The same hardware used in a one-way cargo mode could put a Bigelow Sundancer module on the surface using only two launches.
Heck, maybe you could even steal a play from CSI’s “Soyuz Around the Moon” project, and buy a used WBC on-orbit. Most satellites end up weighing less than the maximum payload capacity of the launcher they fly on, so a lot of the times the launchers will launch ballast along with the satellite to keep the mass properties correct. What if the “ballast” for a launch were a lunar-mission kit for the WBC (and enough propellant to put it back into an LEO parking orbit if the satellite was being dropped off in GEO)?
The coolest thing about an architecture like this is how flexible it is. While you can start out with a 1.5 Launch 2-man architecture, you can eventually work your way up to much, much bigger missions, since the maximum size for the Wide Body Centaur contains about 290+ klb of propellants.
Wide Body Centaur as EDS
Which brings me to my second idea. The Wide Body Centaur would be an ideal “Earth Departure Stage”. It has more than enough performance, it has a lot of “long duration” features, and most importantly would be commercial-off-the-shelf hardware. Why blow extra billions developing a NASA-specific EDS, when a stock WBC with a lunar mission kit (solar cells, star trackers, and extra MLI) could do the job? Even if NASA insists on building the Shaft and the Ares V, using a WBC for their Earth Departure Stage would have several benefits:
- Save $5B+ on development costs
- Cut a year or two off of the current manned lunar return schedule
- Use hardware that would have a flight heritage by the point lunar missions start
- Save several hundred million a year on fixed costs associated with a NASA-specific EDS
- Have a design that is capable of accomodating even bigger missions in the future (the largest of the WBC configurations is about 50% bigger than the EDS)
- Have an EDS that uses flight-proven off-the-shelf propulsion systems, in an engine-out capable design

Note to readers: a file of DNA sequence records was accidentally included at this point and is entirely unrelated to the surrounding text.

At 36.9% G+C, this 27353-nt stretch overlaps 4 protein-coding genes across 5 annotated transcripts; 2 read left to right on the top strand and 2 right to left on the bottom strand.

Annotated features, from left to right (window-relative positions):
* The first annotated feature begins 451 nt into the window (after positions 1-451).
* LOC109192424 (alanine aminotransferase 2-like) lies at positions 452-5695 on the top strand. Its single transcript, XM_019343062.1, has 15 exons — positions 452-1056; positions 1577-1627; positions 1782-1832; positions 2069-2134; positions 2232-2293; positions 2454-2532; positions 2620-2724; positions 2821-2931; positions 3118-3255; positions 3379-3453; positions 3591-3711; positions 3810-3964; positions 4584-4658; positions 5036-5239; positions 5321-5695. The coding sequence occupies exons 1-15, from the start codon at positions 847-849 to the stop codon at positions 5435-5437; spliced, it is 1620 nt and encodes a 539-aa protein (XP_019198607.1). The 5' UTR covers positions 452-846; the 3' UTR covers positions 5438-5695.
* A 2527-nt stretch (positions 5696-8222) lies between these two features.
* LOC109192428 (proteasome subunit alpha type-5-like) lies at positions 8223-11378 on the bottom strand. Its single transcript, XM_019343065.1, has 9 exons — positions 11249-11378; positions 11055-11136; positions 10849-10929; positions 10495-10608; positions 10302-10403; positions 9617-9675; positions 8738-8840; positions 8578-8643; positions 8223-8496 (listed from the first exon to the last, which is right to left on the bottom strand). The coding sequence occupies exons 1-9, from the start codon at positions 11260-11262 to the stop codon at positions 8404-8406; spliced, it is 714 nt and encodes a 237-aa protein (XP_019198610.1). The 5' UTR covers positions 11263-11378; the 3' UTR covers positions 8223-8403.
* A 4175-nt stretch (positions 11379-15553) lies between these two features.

- Have an EDS that has a much lower marginal cost since it will be using hardware in common with every single Atlas flight
- Have an EDS that can store propellants for very long durations without requiring a complicated and expensive Cryocooler
- Be able to field test EDS functionality even before Ares V is in operations
All in all, the WBC could meet or beat every spec that NASA needs out of the EDS. Congress should encourage Lockheed to develop this commercially, on their own dime. They could do this without spending any money, or commiting future congresses by stating in law that if Lockheed fields its WBC design (or if a competitor fields an equivalent or superior design) before a certain date, that NASA, will not be allowed to develop or operate its own EDS. Congress shouldn’t have to do this. They’ve already passed authorization legislation that requires NASA to purchase commercial hardware instead of developing their own stuff whenever possible, but NASA always seems to find an excuse.
The Wide Body Centaur technologies that Lockheed has been developing over the past few years have a lot of potential. Even if NASA insists on doing Ares I and V their way, everyone would benefit from encouraging Lockheed to field the WBC sooner rather than later.
One of the single biggest benefits is that if the WBC gets fielded, then we have a backup option for lunar exploration even if Ares I and V run into issues. Backup options, especially off-the-shelf options that don’t cost much if any NASA money to develop, would allow NASA to take the risks it needs to without having to worry that all will be lost if anything goes wrong with Plan A. Not to mention that by having a backup option, it will keep other contractors more competitive, because they know that their gravy train is not secure unless they really deliver a good, robust, and cost effective solution.